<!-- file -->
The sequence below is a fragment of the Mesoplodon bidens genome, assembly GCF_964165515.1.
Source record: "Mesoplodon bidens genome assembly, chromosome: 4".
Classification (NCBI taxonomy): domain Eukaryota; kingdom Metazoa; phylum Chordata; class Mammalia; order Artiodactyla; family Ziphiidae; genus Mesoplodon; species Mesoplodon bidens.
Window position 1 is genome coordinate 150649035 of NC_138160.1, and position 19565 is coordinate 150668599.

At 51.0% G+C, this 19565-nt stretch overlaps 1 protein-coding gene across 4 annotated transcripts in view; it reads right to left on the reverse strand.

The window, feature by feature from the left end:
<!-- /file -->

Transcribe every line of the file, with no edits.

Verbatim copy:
The sequence below is a fragment of the Mesoplodon bidens genome, assembly GCF_964165515.1.
Source record: "Mesoplodon bidens genome assembly, chromosome: 4".
Classification (NCBI taxonomy): domain Eukaryota; kingdom Metazoa; phylum Chordata; class Mammalia; order Artiodactyla; family Ziphiidae; genus Mesoplodon; species Mesoplodon bidens.
Window position 1 is genome coordinate 150649035 of NC_138160.1, and position 19565 is coordinate 150668599.

At 51.0% G+C, this 19565-nt stretch overlaps 1 protein-coding gene across 4 annotated transcripts in view; it reads right to left on the reverse strand.

The window, feature by feature from the left end: